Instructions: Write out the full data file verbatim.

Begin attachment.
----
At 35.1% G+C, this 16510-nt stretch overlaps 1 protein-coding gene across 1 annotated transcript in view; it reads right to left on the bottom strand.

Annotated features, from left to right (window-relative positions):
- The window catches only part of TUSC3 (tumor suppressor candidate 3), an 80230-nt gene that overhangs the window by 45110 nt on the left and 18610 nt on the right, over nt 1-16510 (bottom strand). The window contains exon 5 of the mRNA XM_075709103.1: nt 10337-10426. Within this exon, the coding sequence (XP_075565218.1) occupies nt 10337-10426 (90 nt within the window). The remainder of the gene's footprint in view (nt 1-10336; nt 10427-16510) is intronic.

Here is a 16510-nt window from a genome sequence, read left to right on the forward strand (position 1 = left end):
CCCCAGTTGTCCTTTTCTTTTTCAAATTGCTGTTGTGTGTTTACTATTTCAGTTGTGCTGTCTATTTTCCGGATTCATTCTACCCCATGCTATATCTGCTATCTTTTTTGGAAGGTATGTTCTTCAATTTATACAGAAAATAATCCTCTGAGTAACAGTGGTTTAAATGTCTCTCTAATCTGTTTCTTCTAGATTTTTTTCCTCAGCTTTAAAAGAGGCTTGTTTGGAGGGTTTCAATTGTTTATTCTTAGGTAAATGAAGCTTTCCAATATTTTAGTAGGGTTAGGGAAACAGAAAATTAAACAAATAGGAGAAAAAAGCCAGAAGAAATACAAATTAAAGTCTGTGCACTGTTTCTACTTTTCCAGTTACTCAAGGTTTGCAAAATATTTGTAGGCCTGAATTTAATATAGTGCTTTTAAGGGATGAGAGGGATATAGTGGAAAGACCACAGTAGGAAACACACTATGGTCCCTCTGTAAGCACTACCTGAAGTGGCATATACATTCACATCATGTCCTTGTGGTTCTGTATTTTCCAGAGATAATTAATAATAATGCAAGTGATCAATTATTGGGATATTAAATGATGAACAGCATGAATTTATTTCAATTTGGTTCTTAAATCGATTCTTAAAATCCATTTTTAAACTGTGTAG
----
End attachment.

At 35.1% G+C, this 16510-nt stretch overlaps 1 protein-coding gene across 1 annotated transcript in view; it reads right to left on the bottom strand.

Annotated features, from left to right (window-relative positions):
- The window catches only part of TUSC3 (tumor suppressor candidate 3), an 80230-nt gene that overhangs the window by 45110 nt on the left and 18610 nt on the right, over nt 1-16510 (bottom strand). The window contains exon 5 of the mRNA XM_075709103.1: nt 10337-10426. Within this exon, the coding sequence (XP_075565218.1) occupies nt 10337-10426 (90 nt within the window). The remainder of the gene's footprint in view (nt 1-10336; nt 10427-16510) is intronic.

Here is a 16510-nt window from a genome sequence, read left to right on the forward strand (position 1 = left end):
CCCCAGTTGTCCTTTTCTTTTTCAAATTGCTGTTGTGTGTTTACTATTTCAGTTGTGCTGTCTATTTTCCGGATTCATTCTACCCCATGCTATATCTGCTATCTTTTTTGGAAGGTATGTTCTTCAATTTATACAGAAAATAATCCTCTGAGTAACAGTGGTTTAAATGTCTCTCTAATCTGTTTCTTCTAGATTTTTTTCCTCAGCTTTAAAAGAGGCTTGTTTGGAGGGTTTCAATTGTTTATTCTTAGGTAAATGAAGCTTTCCAATATTTTAGTAGGGTTAGGGAAACAGAAAATTAAACAAATAGGAGAAAAAAGCCAGAAGAAATACAAATTAAAGTCTGTGCACTGTTTCTACTTTTCCAGTTACTCAAGGTTTGCAAAATATTTGTAGGCCTGAATTTAATATAGTGCTTTTAAGGGATGAGAGGGATATAGTGGAAAGACCACAGTAGGAAACACACTATGGTCCCTCTGTAAGCACTACCTGAAGTGGCATATACATTCACATCATGTCCTTGTGGTTCTGTATTTTCCAGAGATAATTAATAATAATGCAAGTGATCAATTATTGGGATATTAAATGATGAACAGCATGAATTTATTTCAATTTGGTTCTTAAATCGATTCTTAAAATCCATTTTTAAACTGTGTAG